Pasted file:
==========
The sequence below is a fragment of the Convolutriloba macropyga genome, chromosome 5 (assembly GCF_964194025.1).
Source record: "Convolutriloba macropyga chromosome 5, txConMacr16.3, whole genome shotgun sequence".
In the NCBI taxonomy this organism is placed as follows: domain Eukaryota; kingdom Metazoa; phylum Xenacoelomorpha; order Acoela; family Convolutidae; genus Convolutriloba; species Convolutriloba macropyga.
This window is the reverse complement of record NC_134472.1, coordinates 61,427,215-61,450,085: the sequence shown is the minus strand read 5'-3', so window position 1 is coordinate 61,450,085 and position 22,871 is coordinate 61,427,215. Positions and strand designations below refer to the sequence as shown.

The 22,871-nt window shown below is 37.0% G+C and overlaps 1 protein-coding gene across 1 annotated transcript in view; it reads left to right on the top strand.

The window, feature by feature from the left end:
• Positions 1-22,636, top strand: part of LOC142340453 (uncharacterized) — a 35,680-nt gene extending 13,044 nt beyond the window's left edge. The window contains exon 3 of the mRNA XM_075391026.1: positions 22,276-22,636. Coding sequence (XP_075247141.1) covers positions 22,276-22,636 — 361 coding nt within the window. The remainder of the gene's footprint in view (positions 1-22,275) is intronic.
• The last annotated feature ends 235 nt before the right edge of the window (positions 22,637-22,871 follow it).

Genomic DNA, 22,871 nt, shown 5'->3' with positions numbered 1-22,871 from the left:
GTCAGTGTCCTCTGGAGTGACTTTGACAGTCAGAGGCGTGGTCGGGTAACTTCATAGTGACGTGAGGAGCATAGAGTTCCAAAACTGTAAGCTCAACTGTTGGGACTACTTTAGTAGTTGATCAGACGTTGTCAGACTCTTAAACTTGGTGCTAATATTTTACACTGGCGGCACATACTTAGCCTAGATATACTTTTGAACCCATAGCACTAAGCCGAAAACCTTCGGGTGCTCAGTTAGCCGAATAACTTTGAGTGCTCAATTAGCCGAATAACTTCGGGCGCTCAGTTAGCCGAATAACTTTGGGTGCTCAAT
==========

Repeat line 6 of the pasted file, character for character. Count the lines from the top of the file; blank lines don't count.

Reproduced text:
The window, feature by feature from the left end: